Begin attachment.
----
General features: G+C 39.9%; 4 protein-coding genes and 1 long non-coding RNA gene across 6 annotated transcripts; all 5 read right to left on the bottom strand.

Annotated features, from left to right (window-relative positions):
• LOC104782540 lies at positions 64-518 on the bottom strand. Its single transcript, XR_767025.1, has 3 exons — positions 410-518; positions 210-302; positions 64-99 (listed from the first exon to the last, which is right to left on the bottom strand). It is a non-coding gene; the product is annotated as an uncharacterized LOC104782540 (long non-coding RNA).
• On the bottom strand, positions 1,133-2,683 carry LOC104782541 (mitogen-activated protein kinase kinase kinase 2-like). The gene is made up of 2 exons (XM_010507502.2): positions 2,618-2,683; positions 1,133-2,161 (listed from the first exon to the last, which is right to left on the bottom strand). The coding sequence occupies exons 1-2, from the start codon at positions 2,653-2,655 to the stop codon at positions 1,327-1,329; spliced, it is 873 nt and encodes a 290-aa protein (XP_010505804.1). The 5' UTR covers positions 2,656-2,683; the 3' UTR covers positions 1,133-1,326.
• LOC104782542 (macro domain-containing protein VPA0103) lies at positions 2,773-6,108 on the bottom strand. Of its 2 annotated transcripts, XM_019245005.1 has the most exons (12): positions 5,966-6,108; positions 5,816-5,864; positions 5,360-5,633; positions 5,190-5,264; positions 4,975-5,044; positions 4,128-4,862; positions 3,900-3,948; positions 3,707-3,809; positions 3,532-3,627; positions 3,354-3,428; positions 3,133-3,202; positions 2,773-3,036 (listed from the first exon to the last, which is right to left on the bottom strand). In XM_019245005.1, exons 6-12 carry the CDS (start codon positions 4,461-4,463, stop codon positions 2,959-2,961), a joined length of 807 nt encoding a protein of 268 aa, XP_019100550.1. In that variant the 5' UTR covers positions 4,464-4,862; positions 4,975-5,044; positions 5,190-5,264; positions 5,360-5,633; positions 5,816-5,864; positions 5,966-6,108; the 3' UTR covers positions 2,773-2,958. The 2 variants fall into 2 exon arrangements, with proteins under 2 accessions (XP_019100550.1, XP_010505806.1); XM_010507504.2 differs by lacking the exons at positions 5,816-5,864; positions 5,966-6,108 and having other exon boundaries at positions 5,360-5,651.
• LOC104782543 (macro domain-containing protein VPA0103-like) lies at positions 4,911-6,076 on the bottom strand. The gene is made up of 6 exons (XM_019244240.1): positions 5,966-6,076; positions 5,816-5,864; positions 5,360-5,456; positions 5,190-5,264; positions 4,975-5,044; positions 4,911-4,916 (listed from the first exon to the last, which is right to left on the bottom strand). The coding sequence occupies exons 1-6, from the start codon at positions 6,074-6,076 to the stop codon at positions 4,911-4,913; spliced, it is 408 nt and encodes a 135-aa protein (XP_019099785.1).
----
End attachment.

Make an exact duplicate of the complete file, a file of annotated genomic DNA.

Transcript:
General features: G+C 39.9%; 4 protein-coding genes and 1 long non-coding RNA gene across 6 annotated transcripts; all 5 read right to left on the bottom strand.

Annotated features, from left to right (window-relative positions):
• LOC104782540 lies at positions 64-518 on the bottom strand. Its single transcript, XR_767025.1, has 3 exons — positions 410-518; positions 210-302; positions 64-99 (listed from the first exon to the last, which is right to left on the bottom strand). It is a non-coding gene; the product is annotated as an uncharacterized LOC104782540 (long non-coding RNA).
• On the bottom strand, positions 1,133-2,683 carry LOC104782541 (mitogen-activated protein kinase kinase kinase 2-like). The gene is made up of 2 exons (XM_010507502.2): positions 2,618-2,683; positions 1,133-2,161 (listed from the first exon to the last, which is right to left on the bottom strand). The coding sequence occupies exons 1-2, from the start codon at positions 2,653-2,655 to the stop codon at positions 1,327-1,329; spliced, it is 873 nt and encodes a 290-aa protein (XP_010505804.1). The 5' UTR covers positions 2,656-2,683; the 3' UTR covers positions 1,133-1,326.
• LOC104782542 (macro domain-containing protein VPA0103) lies at positions 2,773-6,108 on the bottom strand. Of its 2 annotated transcripts, XM_019245005.1 has the most exons (12): positions 5,966-6,108; positions 5,816-5,864; positions 5,360-5,633; positions 5,190-5,264; positions 4,975-5,044; positions 4,128-4,862; positions 3,900-3,948; positions 3,707-3,809; positions 3,532-3,627; positions 3,354-3,428; positions 3,133-3,202; positions 2,773-3,036 (listed from the first exon to the last, which is right to left on the bottom strand). In XM_019245005.1, exons 6-12 carry the CDS (start codon positions 4,461-4,463, stop codon positions 2,959-2,961), a joined length of 807 nt encoding a protein of 268 aa, XP_019100550.1. In that variant the 5' UTR covers positions 4,464-4,862; positions 4,975-5,044; positions 5,190-5,264; positions 5,360-5,633; positions 5,816-5,864; positions 5,966-6,108; the 3' UTR covers positions 2,773-2,958. The 2 variants fall into 2 exon arrangements, with proteins under 2 accessions (XP_019100550.1, XP_010505806.1); XM_010507504.2 differs by lacking the exons at positions 5,816-5,864; positions 5,966-6,108 and having other exon boundaries at positions 5,360-5,651.
• LOC104782543 (macro domain-containing protein VPA0103-like) lies at positions 4,911-6,076 on the bottom strand. The gene is made up of 6 exons (XM_019244240.1): positions 5,966-6,076; positions 5,816-5,864; positions 5,360-5,456; positions 5,190-5,264; positions 4,975-5,044; positions 4,911-4,916 (listed from the first exon to the last, which is right to left on the bottom strand). The coding sequence occupies exons 1-6, from the start codon at positions 6,074-6,076 to the stop codon at positions 4,911-4,913; spliced, it is 408 nt and encodes a 135-aa protein (XP_019099785.1).